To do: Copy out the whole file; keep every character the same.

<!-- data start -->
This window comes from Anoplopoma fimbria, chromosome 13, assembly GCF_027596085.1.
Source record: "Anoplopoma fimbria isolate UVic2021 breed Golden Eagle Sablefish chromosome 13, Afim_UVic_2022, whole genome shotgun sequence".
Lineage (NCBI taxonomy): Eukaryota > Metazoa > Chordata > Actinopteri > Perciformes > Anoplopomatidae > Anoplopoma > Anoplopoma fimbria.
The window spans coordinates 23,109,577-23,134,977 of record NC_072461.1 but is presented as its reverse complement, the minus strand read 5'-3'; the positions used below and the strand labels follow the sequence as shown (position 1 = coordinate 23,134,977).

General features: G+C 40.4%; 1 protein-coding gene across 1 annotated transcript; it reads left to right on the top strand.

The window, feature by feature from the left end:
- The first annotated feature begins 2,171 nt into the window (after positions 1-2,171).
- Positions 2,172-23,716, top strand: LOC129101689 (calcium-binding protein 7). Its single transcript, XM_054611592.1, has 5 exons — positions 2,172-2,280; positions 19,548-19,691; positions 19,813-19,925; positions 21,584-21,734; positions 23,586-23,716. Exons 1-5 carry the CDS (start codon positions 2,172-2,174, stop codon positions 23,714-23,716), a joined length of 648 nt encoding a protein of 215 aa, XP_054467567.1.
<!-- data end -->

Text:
This window comes from Anoplopoma fimbria, chromosome 13, assembly GCF_027596085.1.
Source record: "Anoplopoma fimbria isolate UVic2021 breed Golden Eagle Sablefish chromosome 13, Afim_UVic_2022, whole genome shotgun sequence".
Lineage (NCBI taxonomy): Eukaryota > Metazoa > Chordata > Actinopteri > Perciformes > Anoplopomatidae > Anoplopoma > Anoplopoma fimbria.
The window spans coordinates 23,109,577-23,134,977 of record NC_072461.1 but is presented as its reverse complement, the minus strand read 5'-3'; the positions used below and the strand labels follow the sequence as shown (position 1 = coordinate 23,134,977).

General features: G+C 40.4%; 1 protein-coding gene across 1 annotated transcript; it reads left to right on the top strand.

The window, feature by feature from the left end:
- The first annotated feature begins 2,171 nt into the window (after positions 1-2,171).
- Positions 2,172-23,716, top strand: LOC129101689 (calcium-binding protein 7). Its single transcript, XM_054611592.1, has 5 exons — positions 2,172-2,280; positions 19,548-19,691; positions 19,813-19,925; positions 21,584-21,734; positions 23,586-23,716. Exons 1-5 carry the CDS (start codon positions 2,172-2,174, stop codon positions 23,714-23,716), a joined length of 648 nt encoding a protein of 215 aa, XP_054467567.1.